Braced to comfort crying children without physical contact, reopening has instead resulted in huge smiles and boisterous enthusiasm. Tracey Hudson explains her school’s safety-first strategy
Everyone at Rockingham Primary School knew that managing a wider reopening while maintaining strict social distancing was going to be complicated, but looking back on it, I couldn’t be happier with how this week has gone. Parents and pupils have been in touch to say how happy they are to be back, safely learning with their friends. It has been exhausting, but seeing so many of our pupils has made it all worthwhile.
Our key priority had to be easing our pupils into their new system safely and without disruption. Two pupils who were already in school worked with my deputy headteacher to make a video showing the changes. They filmed themselves proceeding through the footsteps of a pupil arriving at school, narrating the changes made, how the one-way system works, what the zones on the playground mean and the new classroom layouts.
That format was really accessible for our pupils and helped them visualise what school would look like when they came in on Monday morning. And it’s the culmination of a lot of other work to stay in touch with them, making weekly calls to ensure they felt supported and knew they could count on us.
All of this prep work was key to making sure they weren’t too nervous about coming back in. In fact, I think I was more anxious than they were! Of course, more issues may well come up in the future, but for now everything is going well.
Not a single pupil has been upset by these changes
Much of what we are doing is happening in schools across the country. We have split our pupils into “bubbles” of six to ten pupils who are spread out across the school. The bubbles have staggered timetables to ensure we don’t have too many pupils moving around school at any one time, and that allows us to make sure they are always safely distanced. We’ve introduced one-way corridors, staggered drop-off, break, lunch and pick-up times, and brought in sanitisation stations.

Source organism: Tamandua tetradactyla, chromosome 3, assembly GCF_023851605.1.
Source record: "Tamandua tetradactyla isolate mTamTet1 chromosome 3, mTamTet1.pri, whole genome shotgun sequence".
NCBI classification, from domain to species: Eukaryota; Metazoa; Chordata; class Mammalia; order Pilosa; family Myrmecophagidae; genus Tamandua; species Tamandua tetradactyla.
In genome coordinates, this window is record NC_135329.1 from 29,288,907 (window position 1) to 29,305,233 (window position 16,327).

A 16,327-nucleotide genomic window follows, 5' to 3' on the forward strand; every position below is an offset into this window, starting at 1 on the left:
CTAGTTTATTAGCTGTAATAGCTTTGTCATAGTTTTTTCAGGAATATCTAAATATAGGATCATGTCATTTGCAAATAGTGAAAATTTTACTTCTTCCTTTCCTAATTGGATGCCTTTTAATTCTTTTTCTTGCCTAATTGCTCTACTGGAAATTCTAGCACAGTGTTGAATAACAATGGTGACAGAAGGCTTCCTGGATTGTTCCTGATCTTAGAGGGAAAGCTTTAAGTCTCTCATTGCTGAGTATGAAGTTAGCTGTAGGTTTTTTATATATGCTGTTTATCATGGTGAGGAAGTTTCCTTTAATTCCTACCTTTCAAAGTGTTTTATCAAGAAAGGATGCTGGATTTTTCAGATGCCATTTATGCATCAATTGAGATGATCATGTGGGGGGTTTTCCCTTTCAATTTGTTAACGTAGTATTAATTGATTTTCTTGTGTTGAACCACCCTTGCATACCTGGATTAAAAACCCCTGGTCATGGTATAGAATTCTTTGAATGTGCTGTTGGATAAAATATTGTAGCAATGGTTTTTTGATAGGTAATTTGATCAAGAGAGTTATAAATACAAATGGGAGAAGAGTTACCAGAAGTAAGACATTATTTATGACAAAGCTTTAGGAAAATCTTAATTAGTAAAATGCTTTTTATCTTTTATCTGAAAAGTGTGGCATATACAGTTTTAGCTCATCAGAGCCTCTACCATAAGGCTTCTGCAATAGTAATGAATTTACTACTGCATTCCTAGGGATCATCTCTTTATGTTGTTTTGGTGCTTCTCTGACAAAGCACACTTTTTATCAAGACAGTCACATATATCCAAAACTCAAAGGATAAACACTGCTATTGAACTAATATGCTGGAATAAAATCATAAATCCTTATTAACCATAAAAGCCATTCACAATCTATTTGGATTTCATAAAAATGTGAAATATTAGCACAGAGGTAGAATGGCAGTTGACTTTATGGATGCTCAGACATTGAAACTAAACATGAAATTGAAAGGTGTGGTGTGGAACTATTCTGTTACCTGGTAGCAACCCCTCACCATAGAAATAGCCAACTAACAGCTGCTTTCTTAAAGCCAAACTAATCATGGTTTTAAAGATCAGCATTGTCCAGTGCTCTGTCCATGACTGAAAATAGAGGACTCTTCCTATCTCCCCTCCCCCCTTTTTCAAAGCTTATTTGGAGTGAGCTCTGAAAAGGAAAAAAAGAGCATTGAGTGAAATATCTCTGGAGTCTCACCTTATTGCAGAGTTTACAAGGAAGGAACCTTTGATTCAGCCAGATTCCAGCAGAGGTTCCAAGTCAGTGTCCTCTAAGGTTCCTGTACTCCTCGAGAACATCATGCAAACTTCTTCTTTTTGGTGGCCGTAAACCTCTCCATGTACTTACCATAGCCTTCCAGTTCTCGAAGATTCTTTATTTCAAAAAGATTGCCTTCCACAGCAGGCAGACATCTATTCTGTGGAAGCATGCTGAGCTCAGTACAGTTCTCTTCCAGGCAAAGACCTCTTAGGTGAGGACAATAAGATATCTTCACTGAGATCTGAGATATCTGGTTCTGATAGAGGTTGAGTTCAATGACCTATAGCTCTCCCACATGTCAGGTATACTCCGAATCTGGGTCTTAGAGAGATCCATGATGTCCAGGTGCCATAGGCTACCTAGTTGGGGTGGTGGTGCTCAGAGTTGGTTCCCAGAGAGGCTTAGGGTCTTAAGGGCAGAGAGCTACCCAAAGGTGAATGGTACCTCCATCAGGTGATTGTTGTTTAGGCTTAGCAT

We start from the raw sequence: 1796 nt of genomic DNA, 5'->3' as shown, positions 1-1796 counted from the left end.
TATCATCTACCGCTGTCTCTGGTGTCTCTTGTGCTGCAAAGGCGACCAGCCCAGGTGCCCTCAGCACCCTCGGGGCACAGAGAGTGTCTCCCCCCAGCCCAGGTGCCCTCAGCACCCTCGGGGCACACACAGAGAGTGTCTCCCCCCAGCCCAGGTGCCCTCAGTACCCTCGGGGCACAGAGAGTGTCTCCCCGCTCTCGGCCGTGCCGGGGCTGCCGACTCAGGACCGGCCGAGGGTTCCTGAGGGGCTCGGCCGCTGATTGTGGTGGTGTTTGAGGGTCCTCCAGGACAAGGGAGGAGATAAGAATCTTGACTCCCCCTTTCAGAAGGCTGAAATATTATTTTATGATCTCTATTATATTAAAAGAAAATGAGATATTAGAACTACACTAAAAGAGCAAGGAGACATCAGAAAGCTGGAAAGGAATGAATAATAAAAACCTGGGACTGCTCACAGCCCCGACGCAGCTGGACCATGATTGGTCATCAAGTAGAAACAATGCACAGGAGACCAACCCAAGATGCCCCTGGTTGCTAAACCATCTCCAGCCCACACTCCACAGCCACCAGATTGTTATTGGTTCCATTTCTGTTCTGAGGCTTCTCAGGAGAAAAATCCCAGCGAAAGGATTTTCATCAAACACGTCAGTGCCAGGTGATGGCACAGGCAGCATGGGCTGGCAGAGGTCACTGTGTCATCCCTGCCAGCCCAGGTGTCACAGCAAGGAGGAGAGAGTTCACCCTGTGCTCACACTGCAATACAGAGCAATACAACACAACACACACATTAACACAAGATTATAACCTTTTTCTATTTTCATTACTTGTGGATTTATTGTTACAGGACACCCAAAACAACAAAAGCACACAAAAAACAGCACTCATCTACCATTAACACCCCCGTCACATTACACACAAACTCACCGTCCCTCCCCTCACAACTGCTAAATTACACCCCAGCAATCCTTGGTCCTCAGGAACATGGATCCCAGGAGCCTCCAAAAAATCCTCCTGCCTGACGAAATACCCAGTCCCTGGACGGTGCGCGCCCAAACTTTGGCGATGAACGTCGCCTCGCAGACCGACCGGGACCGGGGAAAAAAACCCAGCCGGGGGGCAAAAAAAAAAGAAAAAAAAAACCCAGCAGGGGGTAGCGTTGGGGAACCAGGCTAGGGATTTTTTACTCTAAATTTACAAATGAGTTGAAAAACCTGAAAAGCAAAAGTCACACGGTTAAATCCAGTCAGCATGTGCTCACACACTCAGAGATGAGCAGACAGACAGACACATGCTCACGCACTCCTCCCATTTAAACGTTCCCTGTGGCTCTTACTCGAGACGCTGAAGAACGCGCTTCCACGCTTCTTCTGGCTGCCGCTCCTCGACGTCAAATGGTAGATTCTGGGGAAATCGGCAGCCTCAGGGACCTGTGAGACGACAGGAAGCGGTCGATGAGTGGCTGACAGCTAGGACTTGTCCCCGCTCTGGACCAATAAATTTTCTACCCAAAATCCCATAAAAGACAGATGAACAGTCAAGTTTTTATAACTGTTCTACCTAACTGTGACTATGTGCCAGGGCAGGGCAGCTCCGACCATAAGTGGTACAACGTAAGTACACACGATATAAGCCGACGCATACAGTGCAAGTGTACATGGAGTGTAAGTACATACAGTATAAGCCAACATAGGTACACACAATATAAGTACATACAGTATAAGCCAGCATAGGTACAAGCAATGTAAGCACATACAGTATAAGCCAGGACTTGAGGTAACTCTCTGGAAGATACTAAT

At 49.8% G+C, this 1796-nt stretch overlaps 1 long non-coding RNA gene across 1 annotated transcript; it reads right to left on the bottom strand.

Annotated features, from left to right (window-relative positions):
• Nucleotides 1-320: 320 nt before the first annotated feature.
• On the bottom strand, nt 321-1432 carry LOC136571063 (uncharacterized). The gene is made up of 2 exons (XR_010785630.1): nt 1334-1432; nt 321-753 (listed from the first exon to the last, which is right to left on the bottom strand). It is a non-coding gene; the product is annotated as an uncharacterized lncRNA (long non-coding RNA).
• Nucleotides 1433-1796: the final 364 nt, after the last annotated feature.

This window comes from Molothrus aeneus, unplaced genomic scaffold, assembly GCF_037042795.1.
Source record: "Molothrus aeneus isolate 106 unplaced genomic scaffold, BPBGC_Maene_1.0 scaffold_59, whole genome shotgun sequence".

In addition to all that, we have introduced roving staff members – colleagues present in the school corridors and acting as a constant source of support – and that has been invaluable. They are working within incredibly tight safety protocols but they are crucial to keeping our system running. From taking a child to the toilet to replacing Chromebooks with flat batteries to bringing bagged lunches to the classroom doors, they keep our pupils safe in their bubbles.
For our pupils, we’ve introduced resource packs so they can keep everything they need within their own learning space, and they know to touch only the items within their packs.
Planning playtime was more of a challenge. Our solution has been to divide the playground into different zones, each with different play options. Each bubble has an allocated time slot within a zone, supervised by a member of staff, and can either play non-contact games or use an individual piece of equipment (like a skipping rope) which is then sterilised before the next child takes it up.
These are early days, but not a single pupil has been upset by these changes. We were prepared to have to re-establish routines, and braced ourselves to try to comfort crying children without physical contact. Instead, we have been met by huge smiles and unchecked enthusiasm.
Perhaps the biggest challenge, it turns out, has been trying to get our heads around the overwhelming amounts of guidance from the DfE. This revealed a huge advantage of being in a multi-academy trust, as our central team did invaluable work disseminating the most relevant and up-to-date information.
Staff and parents were concerned too, and we have tried to ensure they all felt reassured and appropriately informed. Staff were encouraged from the outset to raise concerns and in the end our transparency has meant that our relationships with staff, parents, carers and pupils have never felt stronger.
We don’t know what will happen in the future, but we are confident we will meet it as a school community. As the week comes to a close, the future is a little brighter.